Brokaw Lawsuit Uncovers Hearing Examiner Lied

We have long posed a nagging question: was former quality control office director Sherri Brokaw nothing more than a scapegoat to cover for failures at a higher administrative level during DISD's Procurement Card scandal?

We've posed questions like: how could such a junior administrator be held responsible for the massive failures engineered into the entire program--a program that was repeatedly called into question by high-level audits?

Tonight, we're asking another question: why did Dr. Thomas R. Kelchner, the Chief Hearing Officer at Brokaw's termination hearing lie to Brokaw's attorney, James Murphy, about the existence of the panel's report and findings?


Dallas.Org has obtained copies of letters that show Kelchner wasn't telling the truth about a very important fact at a very important time.

The big question, however, is: did Kelchner do it on his own, or did someone tell him to do it?

During the investigation of the $75 million dollar procurement card debacle, the Dallas Independent School District hired the law firm of Fish & Richardson to lead the effort in sorting things out.

After $1 million dollars had been spent, and a mere 200 of the 1,700 cards investigated, Fish & Richardson placed the blame largely on the back of Brokaw--a mid-level director tasked primarily with training and coordination.

Brokaw's "competence" was publicly questioned by former DISD spokesman Celso Martinez and Brokaw was placed on administrative leave.

Brokaw responded by filing a federal lawsuit against the District which is ongoing. Fish & Richardson, coincidentally, was hired to represent DISD against Brokaw.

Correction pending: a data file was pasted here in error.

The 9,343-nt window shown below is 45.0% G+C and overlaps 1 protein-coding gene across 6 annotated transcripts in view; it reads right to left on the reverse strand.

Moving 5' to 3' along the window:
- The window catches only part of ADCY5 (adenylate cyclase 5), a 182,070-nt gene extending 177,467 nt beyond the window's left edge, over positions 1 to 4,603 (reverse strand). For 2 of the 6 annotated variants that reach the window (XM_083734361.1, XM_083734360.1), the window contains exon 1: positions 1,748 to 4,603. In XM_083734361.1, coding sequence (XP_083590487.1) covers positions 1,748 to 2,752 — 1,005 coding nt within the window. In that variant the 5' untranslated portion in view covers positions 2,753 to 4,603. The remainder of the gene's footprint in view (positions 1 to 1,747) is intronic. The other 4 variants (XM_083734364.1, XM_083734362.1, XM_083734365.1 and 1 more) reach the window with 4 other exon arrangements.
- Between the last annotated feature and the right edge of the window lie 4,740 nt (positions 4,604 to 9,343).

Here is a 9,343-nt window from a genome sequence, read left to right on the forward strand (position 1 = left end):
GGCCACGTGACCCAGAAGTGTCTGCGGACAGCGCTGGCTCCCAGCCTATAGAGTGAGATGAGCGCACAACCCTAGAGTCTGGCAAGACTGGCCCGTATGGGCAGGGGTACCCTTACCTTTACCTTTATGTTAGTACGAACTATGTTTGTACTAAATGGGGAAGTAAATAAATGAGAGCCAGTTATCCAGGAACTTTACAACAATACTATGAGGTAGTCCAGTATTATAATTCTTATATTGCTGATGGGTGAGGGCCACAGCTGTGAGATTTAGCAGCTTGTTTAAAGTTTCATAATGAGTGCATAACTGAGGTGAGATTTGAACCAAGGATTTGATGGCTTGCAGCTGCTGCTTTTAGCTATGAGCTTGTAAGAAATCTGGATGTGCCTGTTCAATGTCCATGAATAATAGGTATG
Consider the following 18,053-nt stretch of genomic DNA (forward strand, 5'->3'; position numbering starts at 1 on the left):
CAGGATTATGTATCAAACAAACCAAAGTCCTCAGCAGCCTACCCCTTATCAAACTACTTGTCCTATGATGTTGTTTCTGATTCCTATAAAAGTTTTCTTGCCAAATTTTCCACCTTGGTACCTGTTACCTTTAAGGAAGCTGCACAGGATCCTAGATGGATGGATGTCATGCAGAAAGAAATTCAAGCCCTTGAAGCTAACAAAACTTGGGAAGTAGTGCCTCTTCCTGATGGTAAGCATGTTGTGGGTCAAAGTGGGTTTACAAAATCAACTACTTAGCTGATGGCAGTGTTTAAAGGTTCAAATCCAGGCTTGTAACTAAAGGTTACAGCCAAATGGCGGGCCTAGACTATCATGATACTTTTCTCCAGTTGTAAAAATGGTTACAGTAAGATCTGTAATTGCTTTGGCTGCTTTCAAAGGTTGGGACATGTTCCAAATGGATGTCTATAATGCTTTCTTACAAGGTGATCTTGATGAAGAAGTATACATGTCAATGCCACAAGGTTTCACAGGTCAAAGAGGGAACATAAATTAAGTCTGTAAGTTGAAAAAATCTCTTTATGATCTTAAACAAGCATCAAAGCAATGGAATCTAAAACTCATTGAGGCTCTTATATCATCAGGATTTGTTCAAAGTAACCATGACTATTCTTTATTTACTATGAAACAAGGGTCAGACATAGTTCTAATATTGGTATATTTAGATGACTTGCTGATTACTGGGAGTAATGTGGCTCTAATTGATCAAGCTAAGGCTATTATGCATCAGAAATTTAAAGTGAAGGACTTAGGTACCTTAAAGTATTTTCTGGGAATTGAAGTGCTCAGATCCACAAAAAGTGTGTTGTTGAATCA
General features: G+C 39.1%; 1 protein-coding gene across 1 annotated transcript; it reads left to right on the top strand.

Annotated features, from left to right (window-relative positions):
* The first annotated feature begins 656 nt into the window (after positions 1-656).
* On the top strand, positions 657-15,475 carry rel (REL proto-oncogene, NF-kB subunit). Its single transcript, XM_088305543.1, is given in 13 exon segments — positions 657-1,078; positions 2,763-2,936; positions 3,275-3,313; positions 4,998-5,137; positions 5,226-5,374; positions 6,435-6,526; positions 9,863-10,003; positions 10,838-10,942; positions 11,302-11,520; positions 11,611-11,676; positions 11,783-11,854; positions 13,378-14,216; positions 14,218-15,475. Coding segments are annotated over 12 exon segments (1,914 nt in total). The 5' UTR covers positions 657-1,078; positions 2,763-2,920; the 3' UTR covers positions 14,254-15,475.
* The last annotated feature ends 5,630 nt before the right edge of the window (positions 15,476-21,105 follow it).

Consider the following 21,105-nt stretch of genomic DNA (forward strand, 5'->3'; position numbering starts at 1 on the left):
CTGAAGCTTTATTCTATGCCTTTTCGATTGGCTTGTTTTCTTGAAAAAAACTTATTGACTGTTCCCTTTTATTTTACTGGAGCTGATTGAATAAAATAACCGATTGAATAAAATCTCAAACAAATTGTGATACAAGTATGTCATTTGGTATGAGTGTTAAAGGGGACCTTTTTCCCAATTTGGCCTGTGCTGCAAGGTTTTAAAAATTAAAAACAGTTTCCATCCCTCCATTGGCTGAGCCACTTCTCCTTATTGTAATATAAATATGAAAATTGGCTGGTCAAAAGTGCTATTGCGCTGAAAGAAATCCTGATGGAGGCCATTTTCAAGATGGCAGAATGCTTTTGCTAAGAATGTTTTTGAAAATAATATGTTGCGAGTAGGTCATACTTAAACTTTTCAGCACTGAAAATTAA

Verdict Rendered August 28, 2007A termination hearing, led by Kelchner, was convened last summer to sort through the District's charges against Brokaw.

A total of 4 hearings were held in June and July.

The panel deliberated and rendered it's findings on August 28, 2007 (though a typographical error said "2004").

Among the panel's findings (read the panel's complete decision here [requires Adobe Reader]) was that the District had virtually no evidence to support the majority of its allegations against Brokaw.

The panel was critical of the District's primary star witness: Associate Superintendent David Rastellini--Brokaw's direct supervisor who testified he knew very little about the whole affair.

"The Panel finds the decision of administration to utilize a representative who had no knowledge of the termination decision significantly impairs the administration's ability to bear the burden of proof in this matter," the report states.

The panel was also critical of testimony given by, now, convicted felon Gloria Orapello.

"The Panel, however, questions the credibility of this witness and the motive for testifying," the report states.

Orapello was convicted of embezzling $100,000 from DISD using her District-issued procurement card. Much of the evidence used to incriminate Orapello was uncovered by Brokaw.

The panel ultimately found Brokaw "guilty" of using "poor judgment" under certain circumstances--such as purchasing a department refrigerator using a fellow employee's procurement card number.

But did it recommend she be fired?


The panel recommended, on August 28, that Brokaw be disciplined, and demoted, but not fired.

So why, on August 29 (the day after the panel rendered its decision), did Kelchner write this to Brokaw's attorney on DISD letterhead (view the entire letter here [requires Adobe Reader]):

Excerpt from Kelchner's Letter

Did Kelchner decide to take matters into his own hands? Or did Kelchner show the August 28 report to a senior official at the District?

And did the senior official "go ballistic" and tell Kelchner to deny the report's existence until after Brokaw's contract, which was due to be up August 31, had expired?

Perhaps time, and a few depositions, will tell.

More reading:

Report on official contradicts Dallas schools in credit card case (Kent Fischer, The Dallas Morning News)

Murphy's Law (Jim Schutze, The Dallas Observer)